At the same time, with manufacturers wanting to sell their products, there are also manufacturer-sponsored
programs that are offering some really attractive finance and lease options out there as well. It’s a good time to do all.
— John Crum, senior vice president of Wells Fargo Equipment Finance’s construction division
You, too, have choices. And while different companies and different manufacturers may offer similar wares, they are not by any means all alike, which means you need to ask a lot of questions. Assuming one manufacturer or bank offers a carbon copy of their competitors’ bill of fare is a mistake that could leave you unaware of a option that fits you better.
As vice president for U.S. construction financial services for one of those major equipment manufacturers referred to earlier, Mike Rankin can lay out a number of options. “Volvo Financial Services offers a full spectrum of finance and lease offerings, including flexible loans that can be customized to customer business needs and resources, special program offers and competitive rates,” says Rankin, citing such options as accelerated payments, skip or seasonal payments, balloon payments and simple interest loans. “Unlike some lenders, Volvo Financial Services does not penalize customers for paying off all or a portion of their loan before it’s due. Volvo Financial Services also understands the cyclical nature of the construction industry and will work with customers to design a plan that matches their cash flow, with terms ranging from 24 to 60 months.”
Among the benefits of a loan for the customer, says Rankin, are the actual ownership of the asset, the quick building of equity, and the tax depreciation with no hour limitations or return conditions.
“It’s interesting,” says Komatsu’s Norris, “because leasing gets probably more press, but the cornerstone customer in the U.S. and Canadian market still likes to own their core fleet, and then they’ll add to that core fleet through rental or leasing packages that are available.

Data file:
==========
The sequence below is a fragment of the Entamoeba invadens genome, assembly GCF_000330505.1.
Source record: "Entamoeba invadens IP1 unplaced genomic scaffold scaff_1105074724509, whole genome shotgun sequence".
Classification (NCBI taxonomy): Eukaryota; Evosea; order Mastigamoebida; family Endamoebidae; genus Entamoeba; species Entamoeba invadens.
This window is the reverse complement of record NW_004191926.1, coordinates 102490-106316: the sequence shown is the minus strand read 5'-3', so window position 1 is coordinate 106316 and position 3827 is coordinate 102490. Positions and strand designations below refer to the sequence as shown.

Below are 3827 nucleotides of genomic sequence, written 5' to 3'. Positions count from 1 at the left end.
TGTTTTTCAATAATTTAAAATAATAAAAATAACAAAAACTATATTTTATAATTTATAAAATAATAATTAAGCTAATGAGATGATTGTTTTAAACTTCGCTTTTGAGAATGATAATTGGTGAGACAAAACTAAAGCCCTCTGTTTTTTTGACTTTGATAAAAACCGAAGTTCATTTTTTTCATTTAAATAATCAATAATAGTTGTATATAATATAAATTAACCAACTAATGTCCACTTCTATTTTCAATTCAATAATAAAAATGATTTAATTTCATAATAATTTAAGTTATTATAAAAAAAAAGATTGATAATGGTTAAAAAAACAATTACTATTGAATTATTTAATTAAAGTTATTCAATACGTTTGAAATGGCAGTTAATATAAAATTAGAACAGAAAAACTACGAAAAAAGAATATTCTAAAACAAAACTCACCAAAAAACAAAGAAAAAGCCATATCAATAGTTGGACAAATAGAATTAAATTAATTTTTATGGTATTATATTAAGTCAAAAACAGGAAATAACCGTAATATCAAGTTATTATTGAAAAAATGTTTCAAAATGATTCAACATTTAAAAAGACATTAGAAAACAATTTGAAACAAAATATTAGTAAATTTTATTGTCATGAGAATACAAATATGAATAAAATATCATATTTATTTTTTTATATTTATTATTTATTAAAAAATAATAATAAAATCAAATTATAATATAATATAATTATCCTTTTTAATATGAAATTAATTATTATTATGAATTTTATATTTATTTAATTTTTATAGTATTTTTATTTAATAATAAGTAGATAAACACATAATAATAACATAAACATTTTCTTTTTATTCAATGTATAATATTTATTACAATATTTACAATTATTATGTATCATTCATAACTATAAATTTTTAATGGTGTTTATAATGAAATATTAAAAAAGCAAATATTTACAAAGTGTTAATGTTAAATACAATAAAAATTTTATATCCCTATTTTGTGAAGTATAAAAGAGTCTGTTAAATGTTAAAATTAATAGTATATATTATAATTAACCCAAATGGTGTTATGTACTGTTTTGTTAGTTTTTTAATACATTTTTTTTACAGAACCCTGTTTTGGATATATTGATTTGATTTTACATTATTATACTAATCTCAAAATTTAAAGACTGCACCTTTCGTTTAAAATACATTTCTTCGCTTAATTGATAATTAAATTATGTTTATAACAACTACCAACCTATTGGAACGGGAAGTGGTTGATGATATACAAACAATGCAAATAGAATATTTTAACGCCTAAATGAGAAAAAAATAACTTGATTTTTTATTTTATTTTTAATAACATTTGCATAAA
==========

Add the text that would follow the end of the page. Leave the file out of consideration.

“There are benefits to ownership, unless you overdo it. Our friends at the IRS still allow accelerated tax depreciation, so unless you overbuy, or are in a situation where you are being penalized for too much benefit if you will, there are still some advantages to owning that machine,” says Norris. “I think customers like the uncertainty removed from any transaction. If they can get the machine they like and their operators are happy with, they’re familiar with the product line, and they trust and have a good relationship with the distributor, it does make a great deal of sense to buy. And then as you want to add to that fleet, perhaps do it through leasing or in many cases just rental.”
With its Fair Market Value, Fixed Purchase Option, Finance and Options Plus leases, Volvo Financial Services offers leasing products that provide a variety of turn-in options, says Rankin.
The exit window, explains Komatsu’s Norris, is an advantage to leasing for the customer. “With a good track record and credit profile, you can get into the machines for lower up-front costs, perhaps match those machines up with a job or a duration of a job or project, and then when that project is over, you may still choose to purchase the equipment or you may decide, ‘OK, I’ll give it back and look for the next opportunity.’ ”
At Wells Fargo, Crum notes “significant movement” of customers to a third route as they consider how to add equipment. “The activity is much more heavily centered right now than it has been in the past on the rental side of the business,” he says. “Our end-user contractors are telling us that the first move they’re making as they’re getting some more work and looking at their fleets is that they’re going to rent in the second and third quarter this year, and then maybe make the long-term decisions in the fourth quarter. And dealers and manufacturers are also reporting significant increase in demand on the rental side of their business. For the dealers, their rental fleets are having very strong utilization right now, to the point where a number of dealers are looking at adding to their own rental fleet to meet the demand. Ultimately, the hope of the seller of equipment is that they will then convert that rental to a purchase at some time later in the year or next year.”
Again, flexibility is a carrot for end-users. “They can use the equipment for a period of time, and can then decide on what they want to do at some point in the future,” says Crum. “A lot of traditional dealers will allow them to apply some piece of their rental towards a conversion price of the machine, if they choose to do that. I think, just right now, people are at the stage that they want the flexibility that if it doesn’t work out long-term, they can return the equipment really at any point to the traditional renting dealer without any long-term obligations.”